Fairies live on the island
Fairies live on the island

There’s also a pet cemetery on the island and some other cool things to check out.

I loved the way this next shot came out. It’s sky reflecting on water and mud and rocks.

Sky reflecting in the mud and water
Sky reflecting in the mud and water

We catch the sun setting on the island and then head off because the cold is quickly coming in.

Sunset on Mackworth Island
Sunset on Mackworth Island

We decided to check out Allagash Brewing but we get there for 4:30 PM and apparently it closed at 4 PM on that day. We contemplate spending another night in Portland but decide to drive an hour south to Portsmouth, New Hampshire for the night. I message some girl from Tinder that plans are off and we are heading out of town. Tindering around has been a great way to get recommendations of what to see and do and having a local to hang with is a nice bonus.

The drive to Portsmouth is a fast one. Once you’re used to the pace of the road trip, hour long trips are a joke. They’re equivalent to a ten or fifteen minute drive from your old life.

We get to Portsmouth and check in to the Hampton Inn Portsmouth on 99 Durgin Lane. I specifically make note of this hotel because it was one of the greatest hotel deals I have ever had before. There was some sort of event going on with free food and drinks for all of the hotel guests. We arrive around 6 PM and the event ends at 6:30 PM. We toss our gear in the room and proceed downstairs for some food and drink, because why not. Over the next half hour we proceed to crush through 8 beers, 6 bowls of popcorn, 4 plates of homemade shells, and 2 bottles of water. All for the lovely price of $0 lol. During the time we chat the director of sales and the concierge and share stories and get some recommendations as to what to do in town.

8 beers, 6 popcorns, 4 plates shells, 2 waters, $0
8 beers, 6 popcorns, 4 plates shells, 2 waters, $0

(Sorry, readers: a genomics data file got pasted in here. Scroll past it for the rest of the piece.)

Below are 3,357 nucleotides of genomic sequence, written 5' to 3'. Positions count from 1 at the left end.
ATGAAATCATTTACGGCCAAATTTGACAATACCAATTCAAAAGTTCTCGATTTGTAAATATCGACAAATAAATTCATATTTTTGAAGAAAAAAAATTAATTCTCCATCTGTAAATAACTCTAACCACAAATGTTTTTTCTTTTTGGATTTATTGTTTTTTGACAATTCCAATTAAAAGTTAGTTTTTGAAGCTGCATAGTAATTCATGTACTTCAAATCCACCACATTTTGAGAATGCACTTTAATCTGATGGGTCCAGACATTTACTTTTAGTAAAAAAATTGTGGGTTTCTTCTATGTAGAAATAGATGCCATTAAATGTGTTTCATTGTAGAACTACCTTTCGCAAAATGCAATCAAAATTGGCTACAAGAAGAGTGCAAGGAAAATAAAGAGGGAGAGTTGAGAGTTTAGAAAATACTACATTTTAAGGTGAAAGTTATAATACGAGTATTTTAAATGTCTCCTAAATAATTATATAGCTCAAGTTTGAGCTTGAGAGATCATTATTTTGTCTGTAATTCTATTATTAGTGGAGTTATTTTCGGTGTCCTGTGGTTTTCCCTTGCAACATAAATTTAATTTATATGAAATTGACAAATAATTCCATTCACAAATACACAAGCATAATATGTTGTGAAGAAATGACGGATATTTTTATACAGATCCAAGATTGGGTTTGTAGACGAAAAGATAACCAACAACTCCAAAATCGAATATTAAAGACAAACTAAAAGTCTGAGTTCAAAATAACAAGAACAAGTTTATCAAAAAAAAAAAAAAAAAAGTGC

After a little nap, or a long one, we venture off to town to stroll the streets. We hear Portsmouth Brewery and Thirsty Moose Tap House are two good places to check out. We stroll past both and head into the Thirsty Moose. It’s alright. Mostly a sports bar with tvs and a bunch of beer, a couple of which seem alright.

We squeeze out of there and stroll about the town some more. As we’re walking we approach a crosswalk with a police car sitting right on the corner. A huge truck pulls up and doesn’t let us cross. He blows through the sign without stopping. I look at the police car and kind of toss my hands up. He or she saw the whole thing though. After we cross the street the police car zips out to follow the truck and approaches the truck at a stop light down the street. About ten seconds pass. The bells of the North Church start ringing to signify midnight. Ten more seconds pass. Eventually the light turns green and as soon as the truck makes the left turn the police officer flips the lights on to pull him over. Mikey and I high five each other knowing the tough guy in the truck is probably getting a DUI and tickets for running a stop and not yielding to pedestrians.

Eventually we find ourselves at the Press Room. There’s some pretty good live music being played downstairs and it looks mostly like a typical pub would. We venture upstairs to check out what’s going on and the scene is totally different. There’s 4 player Mario Kart going down. Some kids are jamming some commander games of Magic the Gathering. The music is like weird 90s electronic. It’s an interesting spot. After assessing the situation Mikey decides to ask if he can be the 6th player for a game of Magic. One of the guys allows us to borrow a deck and we get to playing. The place closes at 1 AM but the workers let us stick around for a while to finish up the game. We’re not locals of Portsmouth but I guess we’re given a temporary local pass. After the game gets out we stroll back to the hotel for night.

Pickup game of Magic the Gathering
Pickup game of Magic the Gathering

25-Nov Tree House Brewing Company, MA

We check out of the hotel and head to the car to throw our gear in the car. While we’re packing up and eating breakfast out of the back of the car, the director of sales lady pulls up to start her next shift. She asks if we stole any beers for the road and we laugh and tell her no. She’s great. I ask for a hug before we go and give her about a twenty second super uncomfortable hug because I love doing that to people. I’ve never met someone who ever held a hug longer than me, true story.

The plan for the day is to swing by Tree House Brewing which is about a 2 hour drive in the direction of home. Stopping at Tree House would only add on about 20 minutes of additional driving so it seems like a good place to stop at on the way home.